Engaging interest groups in drafting legislation and preparing policy documents is not mandatory under Estonian law. However, elements of participatory democracy and engaging of interest groups can be found in the Constitution, rules of the Government of the Republic, and legislative drafting rules of the Government and the Parliament. A significant influence in favour of engaging interest groups has come from the general regulation of European Commission structural funds which requires engagement of social partners in preparing a national development plan.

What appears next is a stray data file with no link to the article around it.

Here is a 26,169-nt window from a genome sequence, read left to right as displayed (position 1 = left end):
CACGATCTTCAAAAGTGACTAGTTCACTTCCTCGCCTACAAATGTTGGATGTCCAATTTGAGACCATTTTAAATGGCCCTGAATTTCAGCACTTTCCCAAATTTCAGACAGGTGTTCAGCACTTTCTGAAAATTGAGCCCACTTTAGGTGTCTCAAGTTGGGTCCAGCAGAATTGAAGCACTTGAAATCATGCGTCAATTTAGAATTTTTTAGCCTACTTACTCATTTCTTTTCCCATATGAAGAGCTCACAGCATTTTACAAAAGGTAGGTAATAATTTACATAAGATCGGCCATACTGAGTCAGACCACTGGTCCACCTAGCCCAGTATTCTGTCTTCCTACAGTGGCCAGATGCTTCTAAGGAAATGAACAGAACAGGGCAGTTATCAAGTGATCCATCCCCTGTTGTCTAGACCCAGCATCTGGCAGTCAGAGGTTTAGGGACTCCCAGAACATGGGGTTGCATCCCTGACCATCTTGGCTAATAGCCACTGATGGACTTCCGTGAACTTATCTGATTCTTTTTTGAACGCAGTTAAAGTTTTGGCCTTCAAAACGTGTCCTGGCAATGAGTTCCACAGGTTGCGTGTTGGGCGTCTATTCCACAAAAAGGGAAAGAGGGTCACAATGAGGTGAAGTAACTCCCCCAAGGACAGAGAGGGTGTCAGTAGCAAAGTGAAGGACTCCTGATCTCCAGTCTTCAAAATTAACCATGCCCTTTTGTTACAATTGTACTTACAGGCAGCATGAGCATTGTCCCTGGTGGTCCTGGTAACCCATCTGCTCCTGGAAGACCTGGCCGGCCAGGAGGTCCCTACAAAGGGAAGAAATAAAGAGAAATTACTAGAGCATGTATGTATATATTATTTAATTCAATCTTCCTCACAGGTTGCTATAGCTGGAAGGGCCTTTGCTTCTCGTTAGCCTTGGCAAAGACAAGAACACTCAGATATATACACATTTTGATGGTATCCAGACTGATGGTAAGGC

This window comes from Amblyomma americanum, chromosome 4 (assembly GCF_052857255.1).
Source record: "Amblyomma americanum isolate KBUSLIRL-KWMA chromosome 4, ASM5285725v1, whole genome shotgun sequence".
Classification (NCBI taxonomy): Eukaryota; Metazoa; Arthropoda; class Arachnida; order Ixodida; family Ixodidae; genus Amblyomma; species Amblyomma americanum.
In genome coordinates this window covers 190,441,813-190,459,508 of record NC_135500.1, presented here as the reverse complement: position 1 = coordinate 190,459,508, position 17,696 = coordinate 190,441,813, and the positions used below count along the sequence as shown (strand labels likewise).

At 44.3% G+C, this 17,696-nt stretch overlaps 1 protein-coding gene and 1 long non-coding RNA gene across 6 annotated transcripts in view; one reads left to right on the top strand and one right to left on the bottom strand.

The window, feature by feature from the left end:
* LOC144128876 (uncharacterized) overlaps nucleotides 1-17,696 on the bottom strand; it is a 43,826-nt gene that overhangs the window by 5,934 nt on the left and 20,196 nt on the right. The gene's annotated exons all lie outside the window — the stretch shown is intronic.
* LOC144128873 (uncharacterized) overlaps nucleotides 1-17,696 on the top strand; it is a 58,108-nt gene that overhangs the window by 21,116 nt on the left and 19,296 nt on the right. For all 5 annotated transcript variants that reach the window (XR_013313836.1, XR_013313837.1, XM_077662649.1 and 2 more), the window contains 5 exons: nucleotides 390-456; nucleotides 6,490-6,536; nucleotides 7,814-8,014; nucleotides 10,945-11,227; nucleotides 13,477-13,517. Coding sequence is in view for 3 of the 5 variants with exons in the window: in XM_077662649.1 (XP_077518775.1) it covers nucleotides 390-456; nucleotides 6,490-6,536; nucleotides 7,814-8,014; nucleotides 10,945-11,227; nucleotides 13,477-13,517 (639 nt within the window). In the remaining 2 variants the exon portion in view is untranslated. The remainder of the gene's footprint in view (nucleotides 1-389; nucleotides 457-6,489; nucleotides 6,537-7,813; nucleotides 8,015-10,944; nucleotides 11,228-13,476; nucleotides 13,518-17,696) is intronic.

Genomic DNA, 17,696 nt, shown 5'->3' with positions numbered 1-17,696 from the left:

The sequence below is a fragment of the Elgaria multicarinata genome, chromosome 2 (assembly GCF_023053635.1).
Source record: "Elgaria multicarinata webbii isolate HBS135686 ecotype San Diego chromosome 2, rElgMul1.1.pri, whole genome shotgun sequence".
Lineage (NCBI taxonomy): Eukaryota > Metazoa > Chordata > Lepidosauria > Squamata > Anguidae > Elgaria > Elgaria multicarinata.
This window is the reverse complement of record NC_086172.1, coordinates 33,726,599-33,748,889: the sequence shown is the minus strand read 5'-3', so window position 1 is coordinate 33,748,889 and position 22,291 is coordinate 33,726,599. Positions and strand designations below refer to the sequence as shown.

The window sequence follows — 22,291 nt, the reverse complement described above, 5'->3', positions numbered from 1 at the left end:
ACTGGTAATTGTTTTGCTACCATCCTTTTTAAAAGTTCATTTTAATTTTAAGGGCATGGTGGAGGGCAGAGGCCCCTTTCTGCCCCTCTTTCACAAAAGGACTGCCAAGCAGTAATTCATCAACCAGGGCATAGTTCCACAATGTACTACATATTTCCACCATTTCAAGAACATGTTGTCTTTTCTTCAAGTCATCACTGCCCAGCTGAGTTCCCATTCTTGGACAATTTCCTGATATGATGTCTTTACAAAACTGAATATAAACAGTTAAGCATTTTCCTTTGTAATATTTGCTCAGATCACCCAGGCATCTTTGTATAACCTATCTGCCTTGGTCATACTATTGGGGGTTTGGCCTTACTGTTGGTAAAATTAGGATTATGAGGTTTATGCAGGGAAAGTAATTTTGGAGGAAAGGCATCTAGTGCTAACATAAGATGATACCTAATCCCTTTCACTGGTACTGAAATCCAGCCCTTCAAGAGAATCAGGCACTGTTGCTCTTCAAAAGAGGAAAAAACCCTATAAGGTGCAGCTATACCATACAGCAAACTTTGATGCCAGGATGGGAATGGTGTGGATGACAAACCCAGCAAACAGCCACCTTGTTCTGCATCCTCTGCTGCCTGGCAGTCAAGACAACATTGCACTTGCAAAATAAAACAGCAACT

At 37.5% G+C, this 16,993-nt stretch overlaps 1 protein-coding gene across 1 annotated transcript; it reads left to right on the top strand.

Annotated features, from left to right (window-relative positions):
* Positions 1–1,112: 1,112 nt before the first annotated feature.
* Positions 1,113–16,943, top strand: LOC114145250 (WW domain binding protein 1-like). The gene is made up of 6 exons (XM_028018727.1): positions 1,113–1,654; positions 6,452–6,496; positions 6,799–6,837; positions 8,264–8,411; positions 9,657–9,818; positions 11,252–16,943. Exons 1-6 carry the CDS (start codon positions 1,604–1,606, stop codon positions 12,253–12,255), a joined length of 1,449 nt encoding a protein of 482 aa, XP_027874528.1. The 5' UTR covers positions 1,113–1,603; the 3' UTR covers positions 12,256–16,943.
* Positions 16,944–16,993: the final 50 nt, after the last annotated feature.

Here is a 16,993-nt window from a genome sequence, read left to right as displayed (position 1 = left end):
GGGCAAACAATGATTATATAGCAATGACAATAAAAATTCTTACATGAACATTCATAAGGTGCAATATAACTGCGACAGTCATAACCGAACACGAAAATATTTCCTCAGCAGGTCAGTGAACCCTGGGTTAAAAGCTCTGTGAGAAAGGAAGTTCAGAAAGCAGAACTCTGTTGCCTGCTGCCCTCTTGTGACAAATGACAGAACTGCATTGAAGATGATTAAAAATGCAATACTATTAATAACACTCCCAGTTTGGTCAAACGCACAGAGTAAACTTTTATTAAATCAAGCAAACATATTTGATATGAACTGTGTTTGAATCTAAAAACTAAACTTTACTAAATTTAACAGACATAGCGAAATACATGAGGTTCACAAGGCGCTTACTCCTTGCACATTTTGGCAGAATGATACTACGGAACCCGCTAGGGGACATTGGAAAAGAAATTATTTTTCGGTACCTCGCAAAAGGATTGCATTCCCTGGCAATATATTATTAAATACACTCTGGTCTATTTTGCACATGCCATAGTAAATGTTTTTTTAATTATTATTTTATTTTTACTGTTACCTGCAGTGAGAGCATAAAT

Consultations with CSOs are stipulated in a governmental decree adopted in 1999 which provides that the explanatory letters of draft laws should also include the opinions of NGOs and interest groups. In 2005, a “Code of Good Practice on Involvement” was developed, elaborating the key principles that support active and meaningful participation of CSOs and wider public. The Code is in the form of recommendations and aims to be applied by government in the preparation of policy documents that are important to the country’s development.

Description of target users and groups

The target groups are all stakeholders in the civil society, e.g. civil servants and politicians, citizens, CSOs, business associations, social partners. Feedback by users indicates that the consultation site presents opportunities for dialogue between state and stakeholders, in the form of policy deliberation and public consultation.